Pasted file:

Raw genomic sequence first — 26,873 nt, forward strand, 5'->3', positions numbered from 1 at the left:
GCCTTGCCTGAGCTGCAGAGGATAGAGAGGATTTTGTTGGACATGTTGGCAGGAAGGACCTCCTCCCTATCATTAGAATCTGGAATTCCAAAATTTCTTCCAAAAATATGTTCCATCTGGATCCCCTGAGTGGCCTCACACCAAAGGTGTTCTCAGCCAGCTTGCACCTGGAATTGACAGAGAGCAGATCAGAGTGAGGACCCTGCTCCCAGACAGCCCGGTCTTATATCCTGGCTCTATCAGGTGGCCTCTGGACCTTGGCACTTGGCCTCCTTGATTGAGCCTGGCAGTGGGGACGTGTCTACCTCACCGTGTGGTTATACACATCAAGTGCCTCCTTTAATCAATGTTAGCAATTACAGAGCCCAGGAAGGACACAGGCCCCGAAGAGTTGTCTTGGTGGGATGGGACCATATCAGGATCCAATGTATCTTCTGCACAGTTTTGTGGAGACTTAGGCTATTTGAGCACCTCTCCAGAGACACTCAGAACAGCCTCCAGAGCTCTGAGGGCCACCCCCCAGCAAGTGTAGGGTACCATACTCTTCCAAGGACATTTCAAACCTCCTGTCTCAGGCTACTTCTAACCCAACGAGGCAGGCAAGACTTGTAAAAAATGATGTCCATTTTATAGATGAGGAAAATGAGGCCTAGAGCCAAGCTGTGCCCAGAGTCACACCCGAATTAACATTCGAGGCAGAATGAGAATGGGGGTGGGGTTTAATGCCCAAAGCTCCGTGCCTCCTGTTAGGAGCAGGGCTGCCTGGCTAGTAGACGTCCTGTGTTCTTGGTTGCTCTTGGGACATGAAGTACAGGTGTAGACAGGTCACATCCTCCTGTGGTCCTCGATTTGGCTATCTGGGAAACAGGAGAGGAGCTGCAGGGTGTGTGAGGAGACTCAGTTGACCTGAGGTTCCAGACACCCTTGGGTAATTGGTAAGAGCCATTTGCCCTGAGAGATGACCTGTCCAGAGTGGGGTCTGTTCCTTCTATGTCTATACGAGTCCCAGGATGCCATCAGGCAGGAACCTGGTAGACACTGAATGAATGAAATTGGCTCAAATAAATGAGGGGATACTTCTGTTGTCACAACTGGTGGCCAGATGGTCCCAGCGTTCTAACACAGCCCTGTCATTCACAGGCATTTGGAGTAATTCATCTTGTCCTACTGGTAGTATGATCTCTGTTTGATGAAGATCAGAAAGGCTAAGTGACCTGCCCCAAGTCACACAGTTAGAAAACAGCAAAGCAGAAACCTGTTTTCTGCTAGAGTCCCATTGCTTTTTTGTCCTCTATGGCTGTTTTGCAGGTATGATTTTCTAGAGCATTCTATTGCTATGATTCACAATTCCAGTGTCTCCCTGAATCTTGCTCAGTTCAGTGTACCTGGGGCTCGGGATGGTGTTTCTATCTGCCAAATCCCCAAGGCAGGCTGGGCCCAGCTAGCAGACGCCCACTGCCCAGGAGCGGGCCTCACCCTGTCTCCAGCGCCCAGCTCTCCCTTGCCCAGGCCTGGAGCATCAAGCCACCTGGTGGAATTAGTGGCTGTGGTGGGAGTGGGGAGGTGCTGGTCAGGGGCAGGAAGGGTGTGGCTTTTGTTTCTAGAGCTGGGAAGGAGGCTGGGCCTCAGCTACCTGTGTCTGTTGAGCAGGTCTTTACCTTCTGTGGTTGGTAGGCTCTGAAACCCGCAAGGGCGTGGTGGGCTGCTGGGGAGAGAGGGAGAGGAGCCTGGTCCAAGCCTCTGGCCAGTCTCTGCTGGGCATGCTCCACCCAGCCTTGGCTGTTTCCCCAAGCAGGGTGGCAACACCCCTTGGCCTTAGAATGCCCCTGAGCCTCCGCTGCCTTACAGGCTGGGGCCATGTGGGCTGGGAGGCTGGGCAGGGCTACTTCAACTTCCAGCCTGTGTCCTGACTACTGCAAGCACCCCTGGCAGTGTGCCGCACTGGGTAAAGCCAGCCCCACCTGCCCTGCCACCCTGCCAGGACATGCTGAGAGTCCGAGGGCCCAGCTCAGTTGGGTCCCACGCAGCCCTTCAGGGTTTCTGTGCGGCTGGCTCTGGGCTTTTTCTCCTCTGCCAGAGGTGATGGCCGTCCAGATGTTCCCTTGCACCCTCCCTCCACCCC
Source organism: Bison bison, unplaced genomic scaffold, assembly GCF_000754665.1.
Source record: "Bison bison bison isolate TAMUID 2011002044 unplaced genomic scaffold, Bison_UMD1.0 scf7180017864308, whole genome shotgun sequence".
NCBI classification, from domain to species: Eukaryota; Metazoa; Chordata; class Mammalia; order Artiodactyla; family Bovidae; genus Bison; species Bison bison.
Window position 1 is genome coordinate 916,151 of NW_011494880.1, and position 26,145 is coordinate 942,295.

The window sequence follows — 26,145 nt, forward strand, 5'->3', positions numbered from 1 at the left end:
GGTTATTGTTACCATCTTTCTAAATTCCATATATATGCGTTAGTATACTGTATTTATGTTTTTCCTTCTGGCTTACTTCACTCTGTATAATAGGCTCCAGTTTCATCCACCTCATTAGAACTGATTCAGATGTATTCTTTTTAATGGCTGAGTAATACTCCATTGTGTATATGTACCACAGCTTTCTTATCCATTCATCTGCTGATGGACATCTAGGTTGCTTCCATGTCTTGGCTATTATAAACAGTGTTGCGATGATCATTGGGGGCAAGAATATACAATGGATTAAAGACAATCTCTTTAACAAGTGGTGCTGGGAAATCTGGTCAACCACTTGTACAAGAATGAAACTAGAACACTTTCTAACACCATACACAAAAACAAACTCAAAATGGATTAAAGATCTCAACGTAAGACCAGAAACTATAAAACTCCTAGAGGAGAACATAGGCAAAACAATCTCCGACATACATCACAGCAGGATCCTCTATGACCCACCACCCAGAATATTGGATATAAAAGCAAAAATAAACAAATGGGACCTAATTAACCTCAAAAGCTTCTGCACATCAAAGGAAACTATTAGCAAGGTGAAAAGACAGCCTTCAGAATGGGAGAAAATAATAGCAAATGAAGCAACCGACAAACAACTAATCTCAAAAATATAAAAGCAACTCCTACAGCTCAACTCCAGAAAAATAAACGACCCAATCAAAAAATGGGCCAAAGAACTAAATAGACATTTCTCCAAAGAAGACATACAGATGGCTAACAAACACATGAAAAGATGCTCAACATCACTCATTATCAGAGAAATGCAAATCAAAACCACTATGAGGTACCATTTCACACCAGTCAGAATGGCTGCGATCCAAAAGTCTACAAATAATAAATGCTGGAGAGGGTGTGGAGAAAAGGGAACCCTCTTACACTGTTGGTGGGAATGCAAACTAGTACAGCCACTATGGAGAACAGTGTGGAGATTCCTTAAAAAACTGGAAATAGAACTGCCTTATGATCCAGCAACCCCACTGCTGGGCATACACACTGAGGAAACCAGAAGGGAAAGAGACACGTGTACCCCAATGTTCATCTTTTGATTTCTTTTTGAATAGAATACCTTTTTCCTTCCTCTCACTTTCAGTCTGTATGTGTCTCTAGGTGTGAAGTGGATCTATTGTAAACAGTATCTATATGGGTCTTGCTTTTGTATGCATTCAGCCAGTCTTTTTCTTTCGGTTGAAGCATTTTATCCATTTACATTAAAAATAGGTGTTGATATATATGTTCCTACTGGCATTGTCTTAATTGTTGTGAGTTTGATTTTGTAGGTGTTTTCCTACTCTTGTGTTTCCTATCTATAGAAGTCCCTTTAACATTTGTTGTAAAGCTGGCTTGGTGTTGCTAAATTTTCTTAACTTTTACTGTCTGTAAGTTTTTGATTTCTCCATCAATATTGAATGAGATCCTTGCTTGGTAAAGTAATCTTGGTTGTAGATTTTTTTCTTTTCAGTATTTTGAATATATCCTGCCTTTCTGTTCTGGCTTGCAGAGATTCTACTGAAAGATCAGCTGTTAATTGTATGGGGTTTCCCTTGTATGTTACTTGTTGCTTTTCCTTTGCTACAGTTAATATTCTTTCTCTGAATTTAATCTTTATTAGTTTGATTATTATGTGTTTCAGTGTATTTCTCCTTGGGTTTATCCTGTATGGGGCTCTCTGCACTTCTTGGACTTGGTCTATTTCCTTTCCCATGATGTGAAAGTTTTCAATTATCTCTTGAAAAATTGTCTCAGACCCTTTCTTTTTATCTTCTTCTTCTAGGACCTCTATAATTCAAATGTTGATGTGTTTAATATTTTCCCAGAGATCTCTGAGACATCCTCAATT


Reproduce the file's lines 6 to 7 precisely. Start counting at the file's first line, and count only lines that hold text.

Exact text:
Window position 1 is genome coordinate 916,151 of NW_011494880.1, and position 26,145 is coordinate 942,295.

The window sequence follows — 26,145 nt, forward strand, 5'->3', positions numbered from 1 at the left end: